**Maps** are usually implemented as binary search trees, and walking a binary tree always comes with a little overhead (performing comparisons, walking links, etc.) **Vectors** are basically just arrays. For very small amounts of data, maybe 8 or 12 elements, sometimes it's faster just to do a linear search over an array than to walk a binary search tree.

**Maps** do tend to have a bunch of small allocations all over the heap, whereas **vectors** are contiguous so the cache-hit rate of vectors can sometimes be a little better in cases where you're iterating over all the elements from front to back.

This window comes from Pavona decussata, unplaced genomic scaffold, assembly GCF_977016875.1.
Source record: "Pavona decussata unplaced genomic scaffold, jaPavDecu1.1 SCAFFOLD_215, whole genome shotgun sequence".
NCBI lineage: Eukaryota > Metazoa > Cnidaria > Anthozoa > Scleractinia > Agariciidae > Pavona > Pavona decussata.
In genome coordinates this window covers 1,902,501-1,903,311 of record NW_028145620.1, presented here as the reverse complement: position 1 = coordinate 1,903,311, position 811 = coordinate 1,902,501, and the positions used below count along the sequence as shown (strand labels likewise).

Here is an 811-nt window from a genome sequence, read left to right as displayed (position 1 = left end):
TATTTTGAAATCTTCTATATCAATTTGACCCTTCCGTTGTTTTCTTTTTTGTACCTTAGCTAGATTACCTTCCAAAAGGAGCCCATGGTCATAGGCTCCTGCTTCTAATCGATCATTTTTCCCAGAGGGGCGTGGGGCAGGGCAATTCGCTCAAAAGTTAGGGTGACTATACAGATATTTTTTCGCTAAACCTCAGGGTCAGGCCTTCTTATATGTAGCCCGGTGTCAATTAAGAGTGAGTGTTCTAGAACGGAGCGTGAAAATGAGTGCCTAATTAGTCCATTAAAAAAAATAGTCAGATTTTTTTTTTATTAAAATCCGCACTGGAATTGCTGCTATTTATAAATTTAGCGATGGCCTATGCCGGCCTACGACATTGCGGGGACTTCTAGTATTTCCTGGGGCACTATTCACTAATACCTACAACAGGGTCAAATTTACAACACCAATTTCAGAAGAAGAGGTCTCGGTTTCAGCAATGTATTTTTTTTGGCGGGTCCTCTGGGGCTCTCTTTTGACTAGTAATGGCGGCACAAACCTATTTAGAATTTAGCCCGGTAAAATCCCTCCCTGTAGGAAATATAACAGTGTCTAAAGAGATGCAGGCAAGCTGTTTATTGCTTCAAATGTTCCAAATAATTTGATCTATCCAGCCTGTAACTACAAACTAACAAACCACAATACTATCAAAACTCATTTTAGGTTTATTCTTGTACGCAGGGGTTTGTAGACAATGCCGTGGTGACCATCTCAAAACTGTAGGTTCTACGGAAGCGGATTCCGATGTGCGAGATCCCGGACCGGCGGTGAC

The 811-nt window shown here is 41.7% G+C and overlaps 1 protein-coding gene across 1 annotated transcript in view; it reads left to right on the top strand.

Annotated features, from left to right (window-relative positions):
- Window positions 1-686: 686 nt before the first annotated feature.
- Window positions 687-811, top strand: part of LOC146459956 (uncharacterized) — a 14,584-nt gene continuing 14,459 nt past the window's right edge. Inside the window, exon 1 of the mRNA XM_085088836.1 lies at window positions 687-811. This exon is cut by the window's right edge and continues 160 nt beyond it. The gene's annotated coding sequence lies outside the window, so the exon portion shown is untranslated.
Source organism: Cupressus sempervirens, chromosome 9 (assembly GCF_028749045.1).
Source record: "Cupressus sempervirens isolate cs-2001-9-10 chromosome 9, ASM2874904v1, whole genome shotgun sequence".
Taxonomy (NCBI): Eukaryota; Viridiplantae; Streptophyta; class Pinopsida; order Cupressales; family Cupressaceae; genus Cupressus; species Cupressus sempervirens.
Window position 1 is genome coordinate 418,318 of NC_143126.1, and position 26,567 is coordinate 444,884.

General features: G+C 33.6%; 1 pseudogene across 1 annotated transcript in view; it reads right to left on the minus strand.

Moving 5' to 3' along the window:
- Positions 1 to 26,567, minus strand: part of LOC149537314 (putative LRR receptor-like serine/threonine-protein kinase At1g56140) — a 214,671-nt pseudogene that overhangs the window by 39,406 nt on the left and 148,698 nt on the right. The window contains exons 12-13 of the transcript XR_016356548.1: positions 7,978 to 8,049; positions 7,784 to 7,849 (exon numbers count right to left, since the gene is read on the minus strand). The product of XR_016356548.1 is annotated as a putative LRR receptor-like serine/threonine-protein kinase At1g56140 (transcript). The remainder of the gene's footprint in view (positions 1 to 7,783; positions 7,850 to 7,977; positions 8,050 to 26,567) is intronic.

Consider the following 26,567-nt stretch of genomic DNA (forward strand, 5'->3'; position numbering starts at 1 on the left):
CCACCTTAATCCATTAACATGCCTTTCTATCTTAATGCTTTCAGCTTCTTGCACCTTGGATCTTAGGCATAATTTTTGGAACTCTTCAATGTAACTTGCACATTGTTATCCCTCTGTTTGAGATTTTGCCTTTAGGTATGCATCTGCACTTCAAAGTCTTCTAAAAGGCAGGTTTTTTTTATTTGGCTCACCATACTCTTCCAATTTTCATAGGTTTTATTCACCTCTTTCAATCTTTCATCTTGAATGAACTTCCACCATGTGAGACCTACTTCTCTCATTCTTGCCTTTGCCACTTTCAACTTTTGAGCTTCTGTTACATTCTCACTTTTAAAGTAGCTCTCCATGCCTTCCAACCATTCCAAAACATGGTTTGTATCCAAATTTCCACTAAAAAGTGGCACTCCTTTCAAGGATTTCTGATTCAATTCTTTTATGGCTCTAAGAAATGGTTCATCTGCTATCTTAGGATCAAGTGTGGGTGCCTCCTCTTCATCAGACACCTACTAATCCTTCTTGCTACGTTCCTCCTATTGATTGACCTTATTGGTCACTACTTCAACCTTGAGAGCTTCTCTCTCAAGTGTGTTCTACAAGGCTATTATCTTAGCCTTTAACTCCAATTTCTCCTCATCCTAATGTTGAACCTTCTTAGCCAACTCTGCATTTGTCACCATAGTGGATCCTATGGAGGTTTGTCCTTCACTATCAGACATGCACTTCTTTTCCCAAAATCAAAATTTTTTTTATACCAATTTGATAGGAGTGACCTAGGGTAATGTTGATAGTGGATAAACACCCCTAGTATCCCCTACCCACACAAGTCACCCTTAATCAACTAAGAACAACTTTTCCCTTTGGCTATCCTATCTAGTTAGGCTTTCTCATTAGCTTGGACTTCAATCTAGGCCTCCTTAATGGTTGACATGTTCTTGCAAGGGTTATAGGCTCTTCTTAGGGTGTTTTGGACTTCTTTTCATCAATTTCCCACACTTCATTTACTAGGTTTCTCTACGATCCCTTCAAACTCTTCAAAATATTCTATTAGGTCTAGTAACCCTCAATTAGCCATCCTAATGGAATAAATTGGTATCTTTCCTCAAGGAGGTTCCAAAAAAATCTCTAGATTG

**Map** look up and retrieval take O(log N), but the items may be scattered throughout the memory, thus not playing well with caching strategies.

**Vector** are more cache friendly, however unless you sort it you'll have O(N) performance on find

**There is a point where maps become faster than vectors depends on the implementation, on your processor, what data is in the map, and subtle things like what memory is in the processor's cache. The point where map becomes faster is somewhere between 5-30 elements.**

Firstly, `finding an item in a very small vector can easily be faster than the same thing in a map`

, because all the memory in a vector is always contiguous (and so plays more nicely with computers' caches and such things), and the number of comparisons needed to find something in a vector might be about the same as for a map. Finding an element in a map needs fewer operations in the limit of very large containers.